The concrete and asphalt that make city summers brutally hot might not be a bad thing during winter's deep freeze.
Researchers from Princeton University have found that the urban heat island effect—cities are hotter in the summer than their surrounding areas—also helps keep cities warmer during extreme cold. The findings have implications for urban planners in areas such as New York City or Chicago, which experience marked seasonal temperature swings.
Jiachuan Yang, a post-doctoral researcher, and Elie Bou-Zeid, a professor of civil and environmental engineering, analyzed urban temperatures in 12 U.S. cities in the Northeast and Midwest during a 2014 cold wave. They found that urban areas stayed warmer than the surrounding suburbs and country. The difference in temperature was greatest during the cold wave, which set more than 49 low-temperature records. The temperatures differences were also more pronounced at night than during the day.
The findings, reported in the June issue of the Journal of Applied Meteorology and Climatology, could inform policies for northern cities seeking to mitigate extreme temperatures and curb year-round energy use.
Urban heat islands have been extensively studied during heat waves, with recent analyses showing city temperature boosts can be as high as 8 degrees Fahrenheit for large cities like New York City or Washington. Yang and Bou-Zeid's study is among the first to examine the phenomenon during cold waves. Yang said that for some areas, cold extremes will continue to pose a challenge even as the climate warms. "More weather-related mortality worldwide is attributed to exposure to excessive cold than to excessive heat, and global warming is unlikely to change this reality," he said.
The researchers combined temperature and land use data with high-resolution weather simulations to investigate the 2014 cold wave in Chicago. The results suggested that heat released from buildings was a key contributor to the stronger heat island effect observed during the cold wave.
"When you heat buildings, the heat is going to be released from the buildings and go out into the urban environment," Yang said. In the city, skyscrapers create street canyons that trap heat, while in rural areas heat from buildings dissipates more rapidly into the surroundings. During cold waves, street canyons help cities reduce heating demand and make being outdoors more tolerable, Yang said.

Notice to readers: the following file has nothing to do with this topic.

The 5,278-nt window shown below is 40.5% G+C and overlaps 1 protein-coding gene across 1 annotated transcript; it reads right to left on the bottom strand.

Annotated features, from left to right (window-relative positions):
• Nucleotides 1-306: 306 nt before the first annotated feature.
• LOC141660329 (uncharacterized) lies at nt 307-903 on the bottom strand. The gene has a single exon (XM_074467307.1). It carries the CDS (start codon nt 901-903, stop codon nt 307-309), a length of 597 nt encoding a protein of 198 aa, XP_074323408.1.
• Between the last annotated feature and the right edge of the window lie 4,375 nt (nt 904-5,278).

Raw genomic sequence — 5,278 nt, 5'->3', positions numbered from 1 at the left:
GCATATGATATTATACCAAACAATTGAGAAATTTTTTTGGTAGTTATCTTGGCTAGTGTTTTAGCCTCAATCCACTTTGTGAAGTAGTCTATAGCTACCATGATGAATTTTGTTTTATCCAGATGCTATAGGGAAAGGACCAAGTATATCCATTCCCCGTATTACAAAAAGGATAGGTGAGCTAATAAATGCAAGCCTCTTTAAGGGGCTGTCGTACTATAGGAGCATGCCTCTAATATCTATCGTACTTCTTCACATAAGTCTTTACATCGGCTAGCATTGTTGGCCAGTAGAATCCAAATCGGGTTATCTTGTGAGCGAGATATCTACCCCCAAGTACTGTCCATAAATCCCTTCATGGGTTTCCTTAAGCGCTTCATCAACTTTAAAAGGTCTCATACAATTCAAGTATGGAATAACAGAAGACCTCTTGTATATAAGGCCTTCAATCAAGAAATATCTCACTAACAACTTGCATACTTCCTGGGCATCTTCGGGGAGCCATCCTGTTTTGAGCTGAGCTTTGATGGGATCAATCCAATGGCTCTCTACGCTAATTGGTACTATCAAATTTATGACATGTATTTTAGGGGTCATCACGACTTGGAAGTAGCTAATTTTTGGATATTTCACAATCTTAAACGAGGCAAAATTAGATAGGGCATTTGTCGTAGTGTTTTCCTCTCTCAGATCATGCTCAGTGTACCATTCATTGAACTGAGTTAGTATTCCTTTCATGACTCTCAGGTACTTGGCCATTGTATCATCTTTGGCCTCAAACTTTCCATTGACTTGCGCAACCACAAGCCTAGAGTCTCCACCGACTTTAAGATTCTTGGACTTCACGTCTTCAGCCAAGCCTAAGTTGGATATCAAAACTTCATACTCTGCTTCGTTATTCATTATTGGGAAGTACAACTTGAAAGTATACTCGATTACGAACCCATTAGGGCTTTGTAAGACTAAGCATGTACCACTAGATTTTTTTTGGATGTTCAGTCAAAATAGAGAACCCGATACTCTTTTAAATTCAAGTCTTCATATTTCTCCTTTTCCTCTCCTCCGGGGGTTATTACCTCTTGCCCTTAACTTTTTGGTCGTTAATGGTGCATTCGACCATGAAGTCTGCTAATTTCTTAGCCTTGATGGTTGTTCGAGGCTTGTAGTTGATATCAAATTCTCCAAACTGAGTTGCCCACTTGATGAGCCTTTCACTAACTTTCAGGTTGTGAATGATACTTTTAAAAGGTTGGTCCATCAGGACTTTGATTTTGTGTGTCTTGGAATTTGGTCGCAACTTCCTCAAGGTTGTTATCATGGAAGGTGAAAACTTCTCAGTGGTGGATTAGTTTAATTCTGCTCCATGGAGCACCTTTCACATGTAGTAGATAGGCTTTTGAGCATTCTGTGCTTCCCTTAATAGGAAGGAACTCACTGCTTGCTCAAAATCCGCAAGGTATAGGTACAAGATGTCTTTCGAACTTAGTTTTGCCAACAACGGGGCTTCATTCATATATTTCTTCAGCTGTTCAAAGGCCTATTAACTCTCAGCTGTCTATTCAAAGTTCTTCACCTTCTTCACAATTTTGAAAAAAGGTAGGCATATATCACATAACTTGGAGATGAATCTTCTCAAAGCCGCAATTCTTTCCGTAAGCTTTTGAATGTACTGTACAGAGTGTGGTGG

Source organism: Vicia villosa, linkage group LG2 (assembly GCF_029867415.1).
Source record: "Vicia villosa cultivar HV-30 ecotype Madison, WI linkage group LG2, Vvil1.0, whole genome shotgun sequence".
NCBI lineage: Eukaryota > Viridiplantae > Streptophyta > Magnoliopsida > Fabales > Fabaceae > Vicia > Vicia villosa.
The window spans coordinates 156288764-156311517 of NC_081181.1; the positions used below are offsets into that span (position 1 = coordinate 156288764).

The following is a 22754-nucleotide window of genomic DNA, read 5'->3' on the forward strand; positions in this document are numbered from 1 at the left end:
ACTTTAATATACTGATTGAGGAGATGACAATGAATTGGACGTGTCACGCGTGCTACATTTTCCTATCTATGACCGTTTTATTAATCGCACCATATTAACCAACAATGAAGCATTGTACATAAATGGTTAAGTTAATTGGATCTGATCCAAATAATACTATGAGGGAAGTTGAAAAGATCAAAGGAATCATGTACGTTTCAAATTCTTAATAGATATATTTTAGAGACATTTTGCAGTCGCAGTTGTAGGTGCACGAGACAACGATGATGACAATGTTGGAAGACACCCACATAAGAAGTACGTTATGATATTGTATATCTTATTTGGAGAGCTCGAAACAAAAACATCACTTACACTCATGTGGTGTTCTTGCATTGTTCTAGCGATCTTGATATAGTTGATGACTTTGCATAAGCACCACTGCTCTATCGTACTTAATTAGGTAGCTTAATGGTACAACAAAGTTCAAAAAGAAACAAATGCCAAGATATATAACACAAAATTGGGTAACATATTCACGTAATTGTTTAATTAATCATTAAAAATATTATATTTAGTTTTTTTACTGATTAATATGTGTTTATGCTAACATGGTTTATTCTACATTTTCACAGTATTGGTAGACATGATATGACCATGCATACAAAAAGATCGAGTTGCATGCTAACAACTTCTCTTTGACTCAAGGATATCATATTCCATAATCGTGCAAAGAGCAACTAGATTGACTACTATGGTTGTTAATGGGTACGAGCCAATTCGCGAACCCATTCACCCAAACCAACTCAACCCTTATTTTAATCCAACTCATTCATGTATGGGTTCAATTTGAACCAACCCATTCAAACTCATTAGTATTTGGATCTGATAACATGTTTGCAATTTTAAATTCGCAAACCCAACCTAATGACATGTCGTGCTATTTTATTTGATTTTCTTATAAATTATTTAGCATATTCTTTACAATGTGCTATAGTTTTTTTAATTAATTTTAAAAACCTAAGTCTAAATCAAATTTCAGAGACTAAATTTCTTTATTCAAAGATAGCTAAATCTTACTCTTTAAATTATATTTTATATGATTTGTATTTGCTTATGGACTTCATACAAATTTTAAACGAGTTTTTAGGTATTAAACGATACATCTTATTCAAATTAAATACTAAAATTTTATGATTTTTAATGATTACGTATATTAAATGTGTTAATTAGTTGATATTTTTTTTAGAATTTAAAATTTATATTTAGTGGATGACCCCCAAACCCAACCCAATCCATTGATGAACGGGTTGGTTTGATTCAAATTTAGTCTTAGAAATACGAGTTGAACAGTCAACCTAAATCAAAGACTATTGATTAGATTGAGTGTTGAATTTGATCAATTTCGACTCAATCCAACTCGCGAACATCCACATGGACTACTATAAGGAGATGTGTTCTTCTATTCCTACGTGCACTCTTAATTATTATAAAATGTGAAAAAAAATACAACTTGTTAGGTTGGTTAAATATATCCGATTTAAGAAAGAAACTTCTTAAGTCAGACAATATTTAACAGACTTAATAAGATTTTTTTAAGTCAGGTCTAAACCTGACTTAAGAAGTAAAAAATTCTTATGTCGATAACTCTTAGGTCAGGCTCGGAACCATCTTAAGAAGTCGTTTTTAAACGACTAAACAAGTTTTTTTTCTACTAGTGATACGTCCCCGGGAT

During the cold wave, Yang and Bou-Zeid also found an enhanced difference in the amount of heat released at night in the city compared to rural areas. Their simulations showed this was due to the city's thermal battery function—concrete and other engineered materials' ability to store more heat than soils, and to discharge this heat when temperatures drop. Colder nighttime temperatures appeared to stimulate heat exchange.
Many cities are working on ways to mitigate summer heat. These include installing cool roofs, which are covered with light-reflecting materials; and green roofs, which are covered with plants that reduce temperatures by evaporative cooling when moisture is released into the air. The researchers modified their simulation to test the effects of cool roofs and green roofs on the urban heat island during a cold wave. They found that cool roofs reduced daytime temperatures, while green roofs led to a small increase in daytime temperatures and a somewhat larger reduction in nighttime temperatures, due to the lower heat storage capacity of soils compared to traditional building materials.
Dan Li, an assistant professor at Boston University, said the work offers lessons for planners. "This work highlights the fact that we need to consider the seasonal variability of urban heat islands and assess the associated hazards and benefits in a comprehensive way," said Li, who conducted doctoral and post-doctoral research with Bou-Zeid but was not involved in the present study.
Both Chicago and New York City are pursuing ambitious climate action plans, which include the promotion of cool roofs and green roofs to reduce the urban heat island effect. Yang said it remains important to combat summer heat, but cities should not ignore the risks of extreme cold when planning mitigation efforts.
As a potential solution, Bou-Zeid's group is collaborating with materials expert Anna Laura Pisello and her lab at the University of Perugia in Italy on studies of new color-changing building materials that could ease summer heat while keeping cities warmer in the winter. Yang is also applying the models developed in this study to explore the most effective spatial arrangements for heat island mitigation strategies within a city.
More information: Jiachuan Yang et al, Should Cities Embrace Their Heat Islands as Shields from Extreme Cold?, Journal of Applied Meteorology and Climatology (2018). DOI: 10.1175/JAMC-D-17-0265.1
Provided by Princeton University